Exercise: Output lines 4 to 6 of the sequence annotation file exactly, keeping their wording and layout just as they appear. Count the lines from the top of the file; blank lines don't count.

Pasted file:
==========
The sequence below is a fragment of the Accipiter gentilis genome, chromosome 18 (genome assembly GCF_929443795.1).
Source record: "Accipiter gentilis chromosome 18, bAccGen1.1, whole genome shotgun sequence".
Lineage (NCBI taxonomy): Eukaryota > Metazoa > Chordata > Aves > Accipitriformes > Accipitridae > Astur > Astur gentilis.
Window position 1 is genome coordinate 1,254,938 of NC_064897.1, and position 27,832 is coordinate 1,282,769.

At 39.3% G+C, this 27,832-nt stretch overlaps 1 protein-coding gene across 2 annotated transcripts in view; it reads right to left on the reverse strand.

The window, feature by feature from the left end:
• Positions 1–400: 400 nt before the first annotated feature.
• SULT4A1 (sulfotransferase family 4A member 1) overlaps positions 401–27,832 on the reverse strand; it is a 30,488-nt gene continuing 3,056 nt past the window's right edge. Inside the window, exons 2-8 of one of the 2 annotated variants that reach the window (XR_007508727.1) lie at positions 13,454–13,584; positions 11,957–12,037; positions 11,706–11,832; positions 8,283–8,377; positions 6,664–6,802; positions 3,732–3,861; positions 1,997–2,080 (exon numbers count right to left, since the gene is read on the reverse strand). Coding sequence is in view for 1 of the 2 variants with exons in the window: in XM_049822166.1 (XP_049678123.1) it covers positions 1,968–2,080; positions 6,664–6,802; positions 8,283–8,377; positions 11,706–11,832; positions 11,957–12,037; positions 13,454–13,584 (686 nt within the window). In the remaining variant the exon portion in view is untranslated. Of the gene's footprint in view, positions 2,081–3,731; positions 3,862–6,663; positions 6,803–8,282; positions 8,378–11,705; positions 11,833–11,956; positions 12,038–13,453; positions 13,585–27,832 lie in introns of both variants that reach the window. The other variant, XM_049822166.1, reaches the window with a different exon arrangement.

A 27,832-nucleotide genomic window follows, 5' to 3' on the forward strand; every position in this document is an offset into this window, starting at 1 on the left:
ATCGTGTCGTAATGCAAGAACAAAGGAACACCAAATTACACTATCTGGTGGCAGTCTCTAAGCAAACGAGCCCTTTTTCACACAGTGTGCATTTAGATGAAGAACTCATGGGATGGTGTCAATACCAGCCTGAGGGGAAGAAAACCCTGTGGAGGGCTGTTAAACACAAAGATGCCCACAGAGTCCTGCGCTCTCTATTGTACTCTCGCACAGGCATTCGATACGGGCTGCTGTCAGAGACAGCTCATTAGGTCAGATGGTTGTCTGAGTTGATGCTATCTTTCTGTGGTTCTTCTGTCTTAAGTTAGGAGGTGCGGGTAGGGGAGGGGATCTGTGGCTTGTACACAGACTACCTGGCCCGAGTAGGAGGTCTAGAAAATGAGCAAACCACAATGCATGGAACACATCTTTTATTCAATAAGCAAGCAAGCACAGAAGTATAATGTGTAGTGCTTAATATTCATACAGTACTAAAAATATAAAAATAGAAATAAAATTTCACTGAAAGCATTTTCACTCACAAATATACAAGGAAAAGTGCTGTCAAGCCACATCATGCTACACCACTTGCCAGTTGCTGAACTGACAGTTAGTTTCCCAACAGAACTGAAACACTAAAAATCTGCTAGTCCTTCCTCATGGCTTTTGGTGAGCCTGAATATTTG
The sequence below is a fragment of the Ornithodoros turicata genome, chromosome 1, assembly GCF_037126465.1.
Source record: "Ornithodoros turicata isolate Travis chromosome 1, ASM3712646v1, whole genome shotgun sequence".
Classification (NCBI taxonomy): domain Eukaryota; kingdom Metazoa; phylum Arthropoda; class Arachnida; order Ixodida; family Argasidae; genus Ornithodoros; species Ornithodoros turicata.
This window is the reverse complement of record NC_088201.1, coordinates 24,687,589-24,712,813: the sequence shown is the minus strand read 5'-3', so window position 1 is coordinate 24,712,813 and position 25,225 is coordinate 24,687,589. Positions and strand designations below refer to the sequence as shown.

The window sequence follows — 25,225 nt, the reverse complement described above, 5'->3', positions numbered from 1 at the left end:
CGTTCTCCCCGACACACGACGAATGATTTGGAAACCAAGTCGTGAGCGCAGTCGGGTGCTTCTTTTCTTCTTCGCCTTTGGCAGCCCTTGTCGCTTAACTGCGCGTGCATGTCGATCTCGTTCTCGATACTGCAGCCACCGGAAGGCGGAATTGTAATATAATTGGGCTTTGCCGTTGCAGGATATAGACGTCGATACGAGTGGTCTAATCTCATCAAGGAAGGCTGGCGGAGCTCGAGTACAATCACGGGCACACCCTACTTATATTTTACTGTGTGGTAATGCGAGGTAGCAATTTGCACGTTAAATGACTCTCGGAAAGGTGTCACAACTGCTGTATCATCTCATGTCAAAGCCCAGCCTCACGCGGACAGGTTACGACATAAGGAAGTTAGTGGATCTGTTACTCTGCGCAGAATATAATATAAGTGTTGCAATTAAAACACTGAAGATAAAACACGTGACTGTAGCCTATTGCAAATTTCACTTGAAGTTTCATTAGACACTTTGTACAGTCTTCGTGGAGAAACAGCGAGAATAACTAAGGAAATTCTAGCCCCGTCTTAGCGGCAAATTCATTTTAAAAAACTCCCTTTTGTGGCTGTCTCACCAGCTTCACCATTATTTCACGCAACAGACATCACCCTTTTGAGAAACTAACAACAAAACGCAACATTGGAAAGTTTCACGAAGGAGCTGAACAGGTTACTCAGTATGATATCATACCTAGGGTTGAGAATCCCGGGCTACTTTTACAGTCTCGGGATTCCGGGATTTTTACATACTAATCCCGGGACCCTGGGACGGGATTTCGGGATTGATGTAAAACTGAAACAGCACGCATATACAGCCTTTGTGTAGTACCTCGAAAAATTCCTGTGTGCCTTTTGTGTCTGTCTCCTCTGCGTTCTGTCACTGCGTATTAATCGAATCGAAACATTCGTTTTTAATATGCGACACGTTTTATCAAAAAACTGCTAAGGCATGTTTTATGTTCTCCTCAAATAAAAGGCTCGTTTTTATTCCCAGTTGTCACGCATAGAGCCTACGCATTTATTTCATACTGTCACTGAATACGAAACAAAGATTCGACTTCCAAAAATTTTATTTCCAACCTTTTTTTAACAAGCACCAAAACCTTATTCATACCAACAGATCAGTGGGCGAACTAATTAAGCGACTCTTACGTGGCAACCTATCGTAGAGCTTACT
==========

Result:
Window position 1 is genome coordinate 1,254,938 of NC_064897.1, and position 27,832 is coordinate 1,282,769.

At 39.3% G+C, this 27,832-nt stretch overlaps 1 protein-coding gene across 2 annotated transcripts in view; it reads right to left on the reverse strand.

The window, feature by feature from the left end: